The Truth About Foods That Boost Your Mood Boosting
I’m sure you’ve seen posts, video, news reports, etc that give you a list of foods to boost your mood, memory or improve your mental health.
There are plenty of studies that show potential links between certain types of food or nutrients to lower rates of depression, better memory, or improved cognition.
The findings you’ve probably heard the most hoopla about are that the Mediterranean diet and certain foods such as fish, fresh vegetables, and fruits have been associated with a lower risk of depression or depressive symptoms, while high-fat Western diets and sugar-sweetened beverages have been associated with higher risk of depression or depressive symptoms. And that, antioxidants like the polyphenols in green tea or isoflavones are also associated with lower rates of depression and depressive symptoms. But the scientists studying this stuff say more research is needed to understand exactly how food affects mental wellbeing. And then they can determine how and when nutrition can be used to improve mental health.
But there is one thing we can all hang our hats on (unless you’re a believer in the carnivore diet). We should all avoid highly processed foods, ease up on sugar, eat more fruits, veggies and, whole foods. Maybe add certain supplements if we’re deficient.
Here’s the truth bomb…
The same foods that are good for your physical health are also good for your brain and emotional health.
In other words, simply eating healthier can improve your mental wellbeing.
The problem is often, when we’re feeling mentally or emotionally off, like stressed out or anxious or down, we may gravitate towards the unhealthy foods.
If we’re honest with ourselves, there’s probably some room for improvement in some area of our diet.
As a matter of fact, the average American eats less than two servings of vegetables a day and many eat less than one serving of fruit.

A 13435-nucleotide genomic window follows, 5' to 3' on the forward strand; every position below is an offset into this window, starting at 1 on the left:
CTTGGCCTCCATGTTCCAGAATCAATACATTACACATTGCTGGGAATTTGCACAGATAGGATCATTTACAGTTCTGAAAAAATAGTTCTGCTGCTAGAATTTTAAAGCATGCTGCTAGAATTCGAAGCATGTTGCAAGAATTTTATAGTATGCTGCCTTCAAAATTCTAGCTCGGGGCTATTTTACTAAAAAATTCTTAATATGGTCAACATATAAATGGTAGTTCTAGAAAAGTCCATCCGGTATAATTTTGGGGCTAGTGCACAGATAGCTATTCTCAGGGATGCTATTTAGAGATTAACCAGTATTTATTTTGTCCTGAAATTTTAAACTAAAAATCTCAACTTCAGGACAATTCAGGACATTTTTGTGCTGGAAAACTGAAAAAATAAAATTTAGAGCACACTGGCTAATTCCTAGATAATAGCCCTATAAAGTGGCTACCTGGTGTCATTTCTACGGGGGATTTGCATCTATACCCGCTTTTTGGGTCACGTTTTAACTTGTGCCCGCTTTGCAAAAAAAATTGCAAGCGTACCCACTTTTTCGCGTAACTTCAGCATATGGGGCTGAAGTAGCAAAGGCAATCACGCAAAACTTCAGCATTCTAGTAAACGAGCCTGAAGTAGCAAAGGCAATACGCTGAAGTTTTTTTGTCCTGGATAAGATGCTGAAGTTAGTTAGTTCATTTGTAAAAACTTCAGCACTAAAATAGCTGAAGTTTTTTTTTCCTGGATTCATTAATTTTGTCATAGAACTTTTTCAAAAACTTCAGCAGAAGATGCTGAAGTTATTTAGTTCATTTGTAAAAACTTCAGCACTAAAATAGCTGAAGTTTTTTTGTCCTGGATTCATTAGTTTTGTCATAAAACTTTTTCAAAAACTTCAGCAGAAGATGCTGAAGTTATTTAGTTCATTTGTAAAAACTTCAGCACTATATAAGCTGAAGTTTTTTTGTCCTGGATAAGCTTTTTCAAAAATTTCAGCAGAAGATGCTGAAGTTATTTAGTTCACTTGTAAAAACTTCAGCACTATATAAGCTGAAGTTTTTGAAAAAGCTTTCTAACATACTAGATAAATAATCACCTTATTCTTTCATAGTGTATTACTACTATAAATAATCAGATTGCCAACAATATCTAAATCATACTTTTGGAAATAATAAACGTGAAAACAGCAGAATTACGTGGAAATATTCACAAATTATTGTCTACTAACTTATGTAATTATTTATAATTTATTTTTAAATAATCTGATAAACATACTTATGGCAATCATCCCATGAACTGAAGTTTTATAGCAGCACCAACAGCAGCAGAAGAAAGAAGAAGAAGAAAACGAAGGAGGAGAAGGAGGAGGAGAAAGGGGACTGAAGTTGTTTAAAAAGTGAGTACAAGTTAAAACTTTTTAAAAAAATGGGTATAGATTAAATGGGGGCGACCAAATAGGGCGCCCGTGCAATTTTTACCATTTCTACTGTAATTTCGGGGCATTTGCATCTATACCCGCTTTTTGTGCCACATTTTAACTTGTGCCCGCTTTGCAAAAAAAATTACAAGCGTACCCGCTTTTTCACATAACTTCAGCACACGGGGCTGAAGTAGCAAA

So upping our whole foods with an extra serving of each shouldn’t be too difficult. Remember the Mediterranean diet? One thing to keep in mind is that it’s mostly whole food.
If you’re not a big fan of prepping fresh veggies from the farmers market, my secret weapon for my nutrition coaching clients is frozen fruits and veggies. They last a long time, retain all their nutrients and cut down on waste. Plus they just need a few minutes in the microwave or a pan.
Here’s how you move the bar….
If you’re starting out towards the far left, remember, it’s about “progress, not perfection.” You want to start gradually making adjustments to your diet and move towards the right. It’s pretty amazing how making small changes, done consistently, can really transform your health.
Now, back to eating for better mental health…
There’s a bit more to it than the foods on your plate.
Other key factors that affect your mental state are:
- Where you eat
- How, and how often you eat
- Who you eat with
You can lower your anxiety levels by:
▶ Eating in a calm, relaxing, or pleasant environment
▶ Slowing down to savor what you’re eating
▶ Reducing distractions that trigger sadness, tension, anger and anxiety
▶ Eating with people who make you laugh or feel good
▶Sharing meals or cooking for others for a feeling of connection
And finally, knowing what you lack nutritionally.
Have you checked your vitamin D levels lately? Many people are deficient and may need the proper amount supplementation. Vitamin D is precursor to making seratonin. (Note: It’s recommend to take vitamin D with vitamin K2 if you are supplementing. Vitamin D increases calcium levels and vitamin K helps shuttle the calcium into the bones).
What about Omega-3 fatty acids? Do you eat enough seafood? There is a connection between a deficiency in this essential fatty acid and mental health conditions. Studies show omega-3s can travel through the cell membranes of brain cells and interact with molecules known to play a role in mood regulation.
Know what else is 100% effective in mood boosting?
Regular exercise of course.